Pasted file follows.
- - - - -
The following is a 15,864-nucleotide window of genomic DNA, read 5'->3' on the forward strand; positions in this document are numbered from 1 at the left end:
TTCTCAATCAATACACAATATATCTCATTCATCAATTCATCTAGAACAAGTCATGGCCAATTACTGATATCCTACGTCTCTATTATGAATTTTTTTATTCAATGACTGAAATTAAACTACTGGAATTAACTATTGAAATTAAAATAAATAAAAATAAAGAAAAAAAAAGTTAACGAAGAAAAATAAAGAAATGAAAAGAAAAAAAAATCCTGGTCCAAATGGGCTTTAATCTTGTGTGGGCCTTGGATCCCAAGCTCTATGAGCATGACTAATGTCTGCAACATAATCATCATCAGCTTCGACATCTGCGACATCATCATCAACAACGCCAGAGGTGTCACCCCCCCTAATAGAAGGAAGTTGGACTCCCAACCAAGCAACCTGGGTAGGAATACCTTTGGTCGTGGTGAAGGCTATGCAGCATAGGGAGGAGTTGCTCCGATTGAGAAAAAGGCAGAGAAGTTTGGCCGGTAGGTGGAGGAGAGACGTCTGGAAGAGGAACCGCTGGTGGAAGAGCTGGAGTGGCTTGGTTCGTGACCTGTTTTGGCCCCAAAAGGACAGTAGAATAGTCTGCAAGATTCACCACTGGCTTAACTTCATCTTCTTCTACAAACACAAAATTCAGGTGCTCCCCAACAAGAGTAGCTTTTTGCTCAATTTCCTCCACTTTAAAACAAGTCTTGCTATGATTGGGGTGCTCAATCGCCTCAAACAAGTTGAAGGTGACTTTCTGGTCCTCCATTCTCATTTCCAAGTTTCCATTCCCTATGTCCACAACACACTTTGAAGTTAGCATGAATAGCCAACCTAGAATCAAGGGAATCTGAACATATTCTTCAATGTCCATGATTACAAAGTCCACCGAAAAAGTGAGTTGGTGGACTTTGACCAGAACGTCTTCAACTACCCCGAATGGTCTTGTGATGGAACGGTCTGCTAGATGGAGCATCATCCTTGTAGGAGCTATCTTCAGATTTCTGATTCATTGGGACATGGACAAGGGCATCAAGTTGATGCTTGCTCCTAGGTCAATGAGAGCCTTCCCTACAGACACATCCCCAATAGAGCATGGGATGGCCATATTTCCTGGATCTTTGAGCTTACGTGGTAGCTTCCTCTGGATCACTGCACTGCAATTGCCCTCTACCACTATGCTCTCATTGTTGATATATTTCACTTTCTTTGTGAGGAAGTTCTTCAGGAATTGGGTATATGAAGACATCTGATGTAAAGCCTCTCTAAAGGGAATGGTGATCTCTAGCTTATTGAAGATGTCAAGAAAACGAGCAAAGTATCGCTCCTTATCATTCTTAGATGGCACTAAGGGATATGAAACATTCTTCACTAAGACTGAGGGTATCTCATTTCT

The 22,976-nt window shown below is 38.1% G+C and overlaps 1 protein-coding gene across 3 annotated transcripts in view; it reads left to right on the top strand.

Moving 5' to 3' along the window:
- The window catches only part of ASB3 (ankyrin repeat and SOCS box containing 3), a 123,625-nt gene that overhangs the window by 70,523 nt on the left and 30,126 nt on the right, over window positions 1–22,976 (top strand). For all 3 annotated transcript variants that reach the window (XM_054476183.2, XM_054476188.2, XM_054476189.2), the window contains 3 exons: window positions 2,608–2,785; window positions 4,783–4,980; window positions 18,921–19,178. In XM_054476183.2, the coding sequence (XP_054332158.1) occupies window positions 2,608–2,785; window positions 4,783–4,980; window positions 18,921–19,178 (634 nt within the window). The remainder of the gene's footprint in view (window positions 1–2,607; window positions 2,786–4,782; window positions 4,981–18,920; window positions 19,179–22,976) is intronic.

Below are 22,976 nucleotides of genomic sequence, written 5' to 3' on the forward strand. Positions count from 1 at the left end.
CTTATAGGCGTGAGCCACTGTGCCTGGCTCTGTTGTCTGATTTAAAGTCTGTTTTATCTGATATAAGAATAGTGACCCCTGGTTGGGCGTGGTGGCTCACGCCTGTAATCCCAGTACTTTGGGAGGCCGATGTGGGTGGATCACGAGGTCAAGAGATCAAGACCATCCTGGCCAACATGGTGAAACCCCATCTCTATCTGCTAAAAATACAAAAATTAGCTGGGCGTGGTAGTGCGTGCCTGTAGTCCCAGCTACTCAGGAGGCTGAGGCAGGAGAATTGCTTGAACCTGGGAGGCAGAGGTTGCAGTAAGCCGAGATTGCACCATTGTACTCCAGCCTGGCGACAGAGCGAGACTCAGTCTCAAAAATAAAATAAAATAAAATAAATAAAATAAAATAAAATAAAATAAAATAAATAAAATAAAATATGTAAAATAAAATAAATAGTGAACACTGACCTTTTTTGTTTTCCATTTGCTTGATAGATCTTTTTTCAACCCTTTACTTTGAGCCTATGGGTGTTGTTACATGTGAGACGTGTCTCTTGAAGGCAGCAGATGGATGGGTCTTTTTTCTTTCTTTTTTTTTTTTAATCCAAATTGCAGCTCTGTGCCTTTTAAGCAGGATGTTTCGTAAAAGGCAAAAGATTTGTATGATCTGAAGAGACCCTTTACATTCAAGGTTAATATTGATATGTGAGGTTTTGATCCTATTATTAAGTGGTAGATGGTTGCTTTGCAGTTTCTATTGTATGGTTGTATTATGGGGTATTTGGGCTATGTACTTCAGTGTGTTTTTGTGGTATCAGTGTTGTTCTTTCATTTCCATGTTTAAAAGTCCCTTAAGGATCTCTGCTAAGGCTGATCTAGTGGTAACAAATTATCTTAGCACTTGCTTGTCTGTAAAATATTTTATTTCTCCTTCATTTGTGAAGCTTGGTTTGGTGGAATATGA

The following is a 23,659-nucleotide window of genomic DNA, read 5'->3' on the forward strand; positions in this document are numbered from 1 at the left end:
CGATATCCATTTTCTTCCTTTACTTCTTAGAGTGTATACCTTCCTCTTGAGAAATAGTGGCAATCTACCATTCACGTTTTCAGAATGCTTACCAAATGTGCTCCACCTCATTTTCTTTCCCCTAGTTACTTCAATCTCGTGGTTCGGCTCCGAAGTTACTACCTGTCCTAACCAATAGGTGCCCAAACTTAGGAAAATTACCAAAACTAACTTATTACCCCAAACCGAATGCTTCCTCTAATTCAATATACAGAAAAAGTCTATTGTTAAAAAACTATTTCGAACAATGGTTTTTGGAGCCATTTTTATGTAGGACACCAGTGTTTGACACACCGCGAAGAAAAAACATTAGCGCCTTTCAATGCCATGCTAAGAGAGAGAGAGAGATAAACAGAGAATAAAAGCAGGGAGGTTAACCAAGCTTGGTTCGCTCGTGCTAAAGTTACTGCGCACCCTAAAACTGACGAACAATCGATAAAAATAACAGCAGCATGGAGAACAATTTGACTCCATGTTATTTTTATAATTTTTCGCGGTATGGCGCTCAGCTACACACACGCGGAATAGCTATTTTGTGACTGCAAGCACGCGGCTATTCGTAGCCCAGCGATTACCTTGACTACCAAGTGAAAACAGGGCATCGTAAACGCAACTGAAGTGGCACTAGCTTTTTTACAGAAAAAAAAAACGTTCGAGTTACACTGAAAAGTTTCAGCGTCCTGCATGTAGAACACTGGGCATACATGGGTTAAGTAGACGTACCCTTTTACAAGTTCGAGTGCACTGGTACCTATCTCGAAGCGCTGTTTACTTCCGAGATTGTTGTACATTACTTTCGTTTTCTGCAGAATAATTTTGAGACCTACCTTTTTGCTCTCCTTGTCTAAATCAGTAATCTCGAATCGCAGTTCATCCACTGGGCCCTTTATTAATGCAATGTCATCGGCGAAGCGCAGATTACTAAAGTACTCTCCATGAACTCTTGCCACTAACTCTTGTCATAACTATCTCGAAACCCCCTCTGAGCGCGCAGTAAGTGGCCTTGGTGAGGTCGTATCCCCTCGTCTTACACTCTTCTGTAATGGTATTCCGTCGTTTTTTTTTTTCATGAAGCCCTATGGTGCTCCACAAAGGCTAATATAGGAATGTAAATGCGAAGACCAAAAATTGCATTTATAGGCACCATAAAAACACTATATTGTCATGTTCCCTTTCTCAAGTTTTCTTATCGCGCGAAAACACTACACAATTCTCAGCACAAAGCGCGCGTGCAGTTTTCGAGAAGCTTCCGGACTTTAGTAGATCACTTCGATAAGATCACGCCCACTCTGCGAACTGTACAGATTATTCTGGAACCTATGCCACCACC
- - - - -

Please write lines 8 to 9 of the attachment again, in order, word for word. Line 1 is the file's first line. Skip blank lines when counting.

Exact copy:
The following is a 23,659-nucleotide window of genomic DNA, read 5'->3' on the forward strand; positions in this document are numbered from 1 at the left end:
CGATATCCATTTTCTTCCTTTACTTCTTAGAGTGTATACCTTCCTCTTGAGAAATAGTGGCAATCTACCATTCACGTTTTCAGAATGCTTACCAAATGTGCTCCACCTCATTTTCTTTCCCCTAGTTACTTCAATCTCGTGGTTCGGCTCCGAAGTTACTACCTGTCCTAACCAATAGGTGCCCAAACTTAGGAAAATTACCAAAACTAACTTATTACCCCAAACCGAATGCTTCCTCTAATTCAATATACAGAAAAAGTCTATTGTTAAAAAACTATTTCGAACAATGGTTTTTGGAGCCATTTTTATGTAGGACACCAGTGTTTGACACACCGCGAAGAAAAAACATTAGCGCCTTTCAATGCCATGCTAAGAGAGAGAGAGAGATAAACAGAGAATAAAAGCAGGGAGGTTAACCAAGCTTGGTTCGCTCGTGCTAAAGTTACTGCGCACCCTAAAACTGACGAACAATCGATAAAAATAACAGCAGCATGGAGAACAATTTGACTCCATGTTATTTTTATAATTTTTCGCGGTATGGCGCTCAGCTACACACACGCGGAATAGCTATTTTGTGACTGCAAGCACGCGGCTATTCGTAGCCCAGCGATTACCTTGACTACCAAGTGAAAACAGGGCATCGTAAACGCAACTGAAGTGGCACTAGCTTTTTTACAGAAAAAAAAAACGTTCGAGTTACACTGAAAAGTTTCAGCGTCCTGCATGTAGAACACTGGGCATACATGGGTTAAGTAGACGTACCCTTTTACAAGTTCGAGTGCACTGGTACCTATCTCGAAGCGCTGTTTACTTCCGAGATTGTTGTACATTACTTTCGTTTTCTGCAGAATAATTTTGAGACCTACCTTTTTGCTCTCCTTGTCTAAATCAGTAATCTCGAATCGCAGTTCATCCACTGGGCCCTTTATTAATGCAATGTCATCGGCGAAGCGCAGATTACTAAAGTACTCTCCATGAACTCTTGCCACTAACTCTTGTCATAACTATCTCGAAACCCCCTCTGAGCGCGCAGTAAGTGGCCTTGGTGAGGTCGTATCCCCTCGTCTTACACTCTTCTGTAATGGTATTCCGTCGTTTTTTTTTTTCATGAAGCCCTATGGTGCTCCACAAAGGCTAATATAGGAATGTAAATGCGAAGACCAAAAATTGCATTTATAGGCACCATAAAAACACTATATTGTCATGTTCCCTTTCTCAAGTTTTCTTATCGCGCGAAAACACTACACAATTCTCAGCACAAAGCGCGCGTGCAGTTTTCGAGAAGCTTCCGGACTTTAGTAGATCACTTCGATAAGATCACGCCCACTCTGCGAACTGTACAGATTATTCTGGAACCTATGCCACCACC